What Is General Electric?


What is General Electric?

Source: Flickr/Jeffrey Turner

It seems like a simple question. And for most companies, it is.

If you asked me about Wal-Mart, General Motors, or Bank of America, I'd tell you they're in the business of retail, automotive manufacturing, and banking, respectively. I'm sure anyone would. These are household names, after all.

For the industrial giant General Electric, it's a little more complex. GE actually runs eight different businesses. Each and every one of them would be Fortune 500 companies on a stand-alone basis.

GE owns the sixth most valuable brand in the world, yet it makes scarcely any consumer-facing products outside of your everyday kitchen appliances.

So what is it that generated $146 billion in revenue for GE in 2013? Click on the slideshow below for a deep dive into this 122-year-old conglomerate.

GE's still on the bleeding edge
In the early 1900s GE pushed electricity to the forefront of industry and into the homes of thousands of Americans. Today, its driving force behind another powerful and pervasive technology: the industrial Internet. But GE's not the only company exploring this concept, and it might not be the one that benefits the most.

In fact, The Motley Fool's chief investment officer has identified a company poised to profit that he calls "the hidden winner behind the 'Internet of Everything'." It beat out hundreds of companies as our No. 1 stock for 2014, and it's identified in this special free report: "The Motley Fool's Top Stock for 2014." Just click here to access the report and find out the name of this under-the-radar company.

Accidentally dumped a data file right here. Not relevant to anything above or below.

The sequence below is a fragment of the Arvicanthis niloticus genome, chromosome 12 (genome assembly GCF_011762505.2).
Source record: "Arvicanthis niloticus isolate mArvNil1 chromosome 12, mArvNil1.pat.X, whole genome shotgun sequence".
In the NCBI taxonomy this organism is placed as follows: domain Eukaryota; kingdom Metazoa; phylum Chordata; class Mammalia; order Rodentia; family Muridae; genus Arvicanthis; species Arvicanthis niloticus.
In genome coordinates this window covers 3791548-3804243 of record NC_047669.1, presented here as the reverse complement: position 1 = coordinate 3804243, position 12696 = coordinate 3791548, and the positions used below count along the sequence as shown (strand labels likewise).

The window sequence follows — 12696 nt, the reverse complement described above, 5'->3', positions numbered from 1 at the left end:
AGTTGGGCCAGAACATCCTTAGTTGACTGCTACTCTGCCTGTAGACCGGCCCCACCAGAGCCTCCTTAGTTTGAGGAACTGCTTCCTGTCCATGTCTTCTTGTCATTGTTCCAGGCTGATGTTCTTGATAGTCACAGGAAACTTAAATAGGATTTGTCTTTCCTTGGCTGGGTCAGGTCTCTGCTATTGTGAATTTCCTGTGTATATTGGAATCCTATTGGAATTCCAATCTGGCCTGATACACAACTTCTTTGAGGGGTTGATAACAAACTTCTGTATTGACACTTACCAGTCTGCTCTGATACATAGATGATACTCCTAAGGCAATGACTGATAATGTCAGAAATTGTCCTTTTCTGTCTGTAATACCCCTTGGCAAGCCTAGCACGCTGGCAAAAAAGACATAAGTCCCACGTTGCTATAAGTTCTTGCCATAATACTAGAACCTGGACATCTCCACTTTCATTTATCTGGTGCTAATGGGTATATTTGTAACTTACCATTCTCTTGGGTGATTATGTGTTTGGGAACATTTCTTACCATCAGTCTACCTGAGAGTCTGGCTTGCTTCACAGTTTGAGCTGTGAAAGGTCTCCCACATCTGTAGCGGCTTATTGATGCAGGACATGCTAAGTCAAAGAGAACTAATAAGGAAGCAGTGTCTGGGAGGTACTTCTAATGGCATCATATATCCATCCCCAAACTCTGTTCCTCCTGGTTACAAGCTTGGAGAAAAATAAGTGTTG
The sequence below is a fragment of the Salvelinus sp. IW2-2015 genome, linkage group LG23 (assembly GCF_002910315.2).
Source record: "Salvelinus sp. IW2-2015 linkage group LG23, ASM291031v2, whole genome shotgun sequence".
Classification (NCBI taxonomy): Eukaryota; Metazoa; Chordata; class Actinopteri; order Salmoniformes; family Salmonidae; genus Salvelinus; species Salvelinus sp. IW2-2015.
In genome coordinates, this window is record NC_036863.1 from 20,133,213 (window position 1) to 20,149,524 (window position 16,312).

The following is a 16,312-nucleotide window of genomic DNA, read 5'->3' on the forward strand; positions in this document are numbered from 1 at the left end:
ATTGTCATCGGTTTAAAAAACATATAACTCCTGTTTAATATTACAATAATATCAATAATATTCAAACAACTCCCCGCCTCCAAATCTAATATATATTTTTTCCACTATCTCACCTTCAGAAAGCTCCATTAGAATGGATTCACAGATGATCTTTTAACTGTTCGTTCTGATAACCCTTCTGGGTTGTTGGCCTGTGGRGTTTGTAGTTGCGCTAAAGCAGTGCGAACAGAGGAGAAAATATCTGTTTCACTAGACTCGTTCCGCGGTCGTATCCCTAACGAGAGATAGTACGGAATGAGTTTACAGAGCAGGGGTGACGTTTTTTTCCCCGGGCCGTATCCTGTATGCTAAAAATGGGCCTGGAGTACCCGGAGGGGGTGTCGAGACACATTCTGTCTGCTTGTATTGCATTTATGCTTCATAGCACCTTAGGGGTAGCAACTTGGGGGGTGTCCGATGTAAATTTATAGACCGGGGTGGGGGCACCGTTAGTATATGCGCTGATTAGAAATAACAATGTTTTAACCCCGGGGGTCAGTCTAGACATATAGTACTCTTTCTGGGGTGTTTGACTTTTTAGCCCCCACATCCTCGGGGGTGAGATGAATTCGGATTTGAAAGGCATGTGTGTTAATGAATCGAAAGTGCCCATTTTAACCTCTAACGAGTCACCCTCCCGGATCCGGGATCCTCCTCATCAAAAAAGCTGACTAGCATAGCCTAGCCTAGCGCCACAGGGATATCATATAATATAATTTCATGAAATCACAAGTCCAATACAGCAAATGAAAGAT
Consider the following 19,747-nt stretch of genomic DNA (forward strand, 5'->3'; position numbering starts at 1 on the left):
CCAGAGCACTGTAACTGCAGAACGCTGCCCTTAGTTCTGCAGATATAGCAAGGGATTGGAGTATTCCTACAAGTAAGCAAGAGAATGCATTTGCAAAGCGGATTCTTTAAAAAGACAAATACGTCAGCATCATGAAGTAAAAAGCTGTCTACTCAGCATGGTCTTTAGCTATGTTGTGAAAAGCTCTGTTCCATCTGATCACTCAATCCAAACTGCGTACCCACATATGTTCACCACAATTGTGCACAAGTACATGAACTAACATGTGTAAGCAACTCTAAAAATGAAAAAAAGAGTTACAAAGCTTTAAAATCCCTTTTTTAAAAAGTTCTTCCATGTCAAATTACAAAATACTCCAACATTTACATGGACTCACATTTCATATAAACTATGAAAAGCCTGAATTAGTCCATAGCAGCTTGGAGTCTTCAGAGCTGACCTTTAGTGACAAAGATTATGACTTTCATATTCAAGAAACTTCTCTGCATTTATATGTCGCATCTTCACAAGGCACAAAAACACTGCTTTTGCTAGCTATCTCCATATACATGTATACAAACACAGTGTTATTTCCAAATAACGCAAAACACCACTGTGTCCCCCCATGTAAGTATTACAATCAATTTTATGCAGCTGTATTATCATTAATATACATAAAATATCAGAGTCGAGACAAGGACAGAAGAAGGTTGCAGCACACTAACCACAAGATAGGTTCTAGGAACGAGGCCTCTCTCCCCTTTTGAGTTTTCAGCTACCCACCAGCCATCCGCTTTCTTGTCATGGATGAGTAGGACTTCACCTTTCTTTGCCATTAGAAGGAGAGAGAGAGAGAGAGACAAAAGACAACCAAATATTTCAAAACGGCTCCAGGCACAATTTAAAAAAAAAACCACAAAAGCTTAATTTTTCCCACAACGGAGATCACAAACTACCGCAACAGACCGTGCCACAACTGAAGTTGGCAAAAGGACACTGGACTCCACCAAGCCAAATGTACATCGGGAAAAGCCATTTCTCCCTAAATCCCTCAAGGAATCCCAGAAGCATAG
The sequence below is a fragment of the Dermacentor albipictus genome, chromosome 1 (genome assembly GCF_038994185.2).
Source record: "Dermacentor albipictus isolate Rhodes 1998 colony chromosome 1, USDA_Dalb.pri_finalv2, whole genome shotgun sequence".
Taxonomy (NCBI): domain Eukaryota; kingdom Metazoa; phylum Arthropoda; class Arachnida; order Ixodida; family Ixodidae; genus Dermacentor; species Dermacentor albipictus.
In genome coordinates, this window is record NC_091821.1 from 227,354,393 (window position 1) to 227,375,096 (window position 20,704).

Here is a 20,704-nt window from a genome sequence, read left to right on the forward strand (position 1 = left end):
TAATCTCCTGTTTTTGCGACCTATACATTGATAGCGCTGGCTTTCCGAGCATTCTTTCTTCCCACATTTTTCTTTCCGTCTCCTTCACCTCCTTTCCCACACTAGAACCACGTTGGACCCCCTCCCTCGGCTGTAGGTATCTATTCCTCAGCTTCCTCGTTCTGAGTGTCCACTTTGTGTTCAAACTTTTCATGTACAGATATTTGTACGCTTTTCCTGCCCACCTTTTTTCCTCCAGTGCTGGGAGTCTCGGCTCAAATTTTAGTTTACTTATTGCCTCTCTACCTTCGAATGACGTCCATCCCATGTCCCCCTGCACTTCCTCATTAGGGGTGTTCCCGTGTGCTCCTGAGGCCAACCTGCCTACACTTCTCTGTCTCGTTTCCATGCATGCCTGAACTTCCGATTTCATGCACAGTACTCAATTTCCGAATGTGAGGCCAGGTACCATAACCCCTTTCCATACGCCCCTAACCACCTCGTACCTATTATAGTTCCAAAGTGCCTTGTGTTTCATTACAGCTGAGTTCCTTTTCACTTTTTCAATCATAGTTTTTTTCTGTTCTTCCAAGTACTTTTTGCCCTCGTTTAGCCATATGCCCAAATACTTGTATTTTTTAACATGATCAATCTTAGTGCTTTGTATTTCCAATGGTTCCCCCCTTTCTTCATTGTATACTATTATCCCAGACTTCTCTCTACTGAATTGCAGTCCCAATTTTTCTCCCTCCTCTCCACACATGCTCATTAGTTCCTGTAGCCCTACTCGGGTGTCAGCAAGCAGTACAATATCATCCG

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The article What Is General Electric? originally appeared on Fool.com.

Isaac Pino, CPA, owns shares of General Electric Company. The Motley Fool recommends Bank of America and General Motors. The Motley Fool owns shares of Bank of America and General Electric Company. Try any of our Foolish newsletter services free for 30 days. We Fools may not all hold the same opinions, but we all believe that considering a diverse range of insights makes us better investors. The Motley Fool has a disclosure policy.

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Originally published